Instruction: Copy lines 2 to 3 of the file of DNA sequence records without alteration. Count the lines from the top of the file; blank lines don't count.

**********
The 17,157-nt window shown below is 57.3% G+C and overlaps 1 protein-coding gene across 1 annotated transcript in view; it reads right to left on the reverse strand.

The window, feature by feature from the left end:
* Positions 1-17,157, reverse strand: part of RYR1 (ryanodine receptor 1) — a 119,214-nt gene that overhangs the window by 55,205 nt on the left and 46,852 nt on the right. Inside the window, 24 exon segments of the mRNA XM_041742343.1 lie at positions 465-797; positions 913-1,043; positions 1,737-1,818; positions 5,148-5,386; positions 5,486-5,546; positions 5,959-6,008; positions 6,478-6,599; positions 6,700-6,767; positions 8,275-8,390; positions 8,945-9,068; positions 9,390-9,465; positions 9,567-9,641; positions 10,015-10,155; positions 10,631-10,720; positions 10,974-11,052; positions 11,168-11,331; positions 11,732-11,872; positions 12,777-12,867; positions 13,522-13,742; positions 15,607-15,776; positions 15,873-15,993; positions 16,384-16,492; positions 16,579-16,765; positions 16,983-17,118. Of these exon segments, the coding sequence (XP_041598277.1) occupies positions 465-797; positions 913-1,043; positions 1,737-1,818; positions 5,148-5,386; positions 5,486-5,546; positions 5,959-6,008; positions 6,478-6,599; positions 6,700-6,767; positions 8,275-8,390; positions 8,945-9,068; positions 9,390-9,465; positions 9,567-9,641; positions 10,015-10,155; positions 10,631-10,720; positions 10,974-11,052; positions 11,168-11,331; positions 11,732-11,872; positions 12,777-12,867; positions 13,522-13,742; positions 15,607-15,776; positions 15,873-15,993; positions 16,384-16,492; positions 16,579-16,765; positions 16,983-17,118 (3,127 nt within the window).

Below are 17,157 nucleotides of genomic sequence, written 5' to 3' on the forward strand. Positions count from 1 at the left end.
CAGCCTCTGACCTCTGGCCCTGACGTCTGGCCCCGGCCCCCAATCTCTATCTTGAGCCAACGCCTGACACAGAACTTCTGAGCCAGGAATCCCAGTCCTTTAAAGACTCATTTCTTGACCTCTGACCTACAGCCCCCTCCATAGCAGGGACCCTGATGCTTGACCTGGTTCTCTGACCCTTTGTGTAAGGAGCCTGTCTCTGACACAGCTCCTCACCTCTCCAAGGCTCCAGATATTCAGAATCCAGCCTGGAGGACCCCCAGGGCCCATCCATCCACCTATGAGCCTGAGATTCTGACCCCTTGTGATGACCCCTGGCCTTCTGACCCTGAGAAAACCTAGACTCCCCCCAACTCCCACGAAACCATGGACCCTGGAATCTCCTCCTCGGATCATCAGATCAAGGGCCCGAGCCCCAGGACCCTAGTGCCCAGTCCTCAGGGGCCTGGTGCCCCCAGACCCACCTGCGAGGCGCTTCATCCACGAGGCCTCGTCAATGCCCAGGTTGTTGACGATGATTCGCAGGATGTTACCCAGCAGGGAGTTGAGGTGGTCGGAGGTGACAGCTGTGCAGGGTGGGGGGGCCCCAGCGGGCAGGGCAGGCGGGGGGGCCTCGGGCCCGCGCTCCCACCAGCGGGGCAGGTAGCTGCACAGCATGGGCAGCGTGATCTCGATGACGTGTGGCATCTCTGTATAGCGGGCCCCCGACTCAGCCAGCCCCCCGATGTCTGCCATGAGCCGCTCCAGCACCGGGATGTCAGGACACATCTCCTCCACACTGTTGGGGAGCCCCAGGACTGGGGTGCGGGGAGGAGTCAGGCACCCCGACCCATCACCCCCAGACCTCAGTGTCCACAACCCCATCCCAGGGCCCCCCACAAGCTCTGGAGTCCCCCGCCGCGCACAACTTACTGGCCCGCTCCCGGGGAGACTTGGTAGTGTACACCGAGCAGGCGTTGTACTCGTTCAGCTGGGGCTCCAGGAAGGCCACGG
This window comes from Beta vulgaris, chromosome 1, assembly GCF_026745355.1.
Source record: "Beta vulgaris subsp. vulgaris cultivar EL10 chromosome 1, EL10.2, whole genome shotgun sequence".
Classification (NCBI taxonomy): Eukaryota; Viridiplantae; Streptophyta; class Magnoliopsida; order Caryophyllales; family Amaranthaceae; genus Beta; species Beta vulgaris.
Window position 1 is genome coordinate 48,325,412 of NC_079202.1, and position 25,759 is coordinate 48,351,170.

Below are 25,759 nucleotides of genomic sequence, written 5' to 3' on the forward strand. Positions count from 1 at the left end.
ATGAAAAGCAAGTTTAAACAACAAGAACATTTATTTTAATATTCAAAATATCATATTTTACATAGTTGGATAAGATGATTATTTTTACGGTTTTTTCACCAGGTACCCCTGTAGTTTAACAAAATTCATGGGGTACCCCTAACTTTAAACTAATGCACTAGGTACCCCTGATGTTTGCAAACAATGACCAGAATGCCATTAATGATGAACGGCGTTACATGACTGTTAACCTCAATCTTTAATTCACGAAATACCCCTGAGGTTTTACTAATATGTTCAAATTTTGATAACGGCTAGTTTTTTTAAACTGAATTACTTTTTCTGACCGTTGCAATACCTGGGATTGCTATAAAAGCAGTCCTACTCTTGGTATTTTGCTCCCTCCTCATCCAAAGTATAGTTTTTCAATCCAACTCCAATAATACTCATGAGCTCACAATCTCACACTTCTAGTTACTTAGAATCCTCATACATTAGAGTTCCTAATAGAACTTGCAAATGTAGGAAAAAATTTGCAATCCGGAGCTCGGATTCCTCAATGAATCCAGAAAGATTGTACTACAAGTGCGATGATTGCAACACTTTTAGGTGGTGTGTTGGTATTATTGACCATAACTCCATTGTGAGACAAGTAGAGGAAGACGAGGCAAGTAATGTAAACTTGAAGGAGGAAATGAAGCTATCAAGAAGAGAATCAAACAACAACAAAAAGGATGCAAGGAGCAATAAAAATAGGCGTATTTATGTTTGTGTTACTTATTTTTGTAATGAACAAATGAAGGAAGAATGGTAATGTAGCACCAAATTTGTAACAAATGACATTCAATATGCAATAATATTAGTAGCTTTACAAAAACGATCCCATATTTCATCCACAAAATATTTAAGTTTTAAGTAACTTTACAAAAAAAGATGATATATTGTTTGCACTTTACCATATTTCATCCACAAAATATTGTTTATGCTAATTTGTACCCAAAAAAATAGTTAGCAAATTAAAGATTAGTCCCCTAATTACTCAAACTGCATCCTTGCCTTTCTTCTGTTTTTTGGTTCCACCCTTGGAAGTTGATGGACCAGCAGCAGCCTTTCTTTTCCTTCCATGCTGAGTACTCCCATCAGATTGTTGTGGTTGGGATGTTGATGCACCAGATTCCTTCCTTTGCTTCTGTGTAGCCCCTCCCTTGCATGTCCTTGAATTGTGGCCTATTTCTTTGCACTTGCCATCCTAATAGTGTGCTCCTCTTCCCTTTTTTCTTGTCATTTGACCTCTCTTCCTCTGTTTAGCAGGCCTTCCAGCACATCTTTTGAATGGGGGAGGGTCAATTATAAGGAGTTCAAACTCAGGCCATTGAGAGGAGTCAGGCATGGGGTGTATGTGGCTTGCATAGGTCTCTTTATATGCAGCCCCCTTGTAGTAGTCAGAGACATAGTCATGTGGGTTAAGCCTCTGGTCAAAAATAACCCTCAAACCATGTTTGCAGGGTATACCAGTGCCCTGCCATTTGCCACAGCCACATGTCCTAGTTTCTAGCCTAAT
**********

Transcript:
The window, feature by feature from the left end:
* Positions 1-17,157, reverse strand: part of RYR1 (ryanodine receptor 1) — a 119,214-nt gene that overhangs the window by 55,205 nt on the left and 46,852 nt on the right. Inside the window, 24 exon segments of the mRNA XM_041742343.1 lie at positions 465-797; positions 913-1,043; positions 1,737-1,818; positions 5,148-5,386; positions 5,486-5,546; positions 5,959-6,008; positions 6,478-6,599; positions 6,700-6,767; positions 8,275-8,390; positions 8,945-9,068; positions 9,390-9,465; positions 9,567-9,641; positions 10,015-10,155; positions 10,631-10,720; positions 10,974-11,052; positions 11,168-11,331; positions 11,732-11,872; positions 12,777-12,867; positions 13,522-13,742; positions 15,607-15,776; positions 15,873-15,993; positions 16,384-16,492; positions 16,579-16,765; positions 16,983-17,118. Of these exon segments, the coding sequence (XP_041598277.1) occupies positions 465-797; positions 913-1,043; positions 1,737-1,818; positions 5,148-5,386; positions 5,486-5,546; positions 5,959-6,008; positions 6,478-6,599; positions 6,700-6,767; positions 8,275-8,390; positions 8,945-9,068; positions 9,390-9,465; positions 9,567-9,641; positions 10,015-10,155; positions 10,631-10,720; positions 10,974-11,052; positions 11,168-11,331; positions 11,732-11,872; positions 12,777-12,867; positions 13,522-13,742; positions 15,607-15,776; positions 15,873-15,993; positions 16,384-16,492; positions 16,579-16,765; positions 16,983-17,118 (3,127 nt within the window).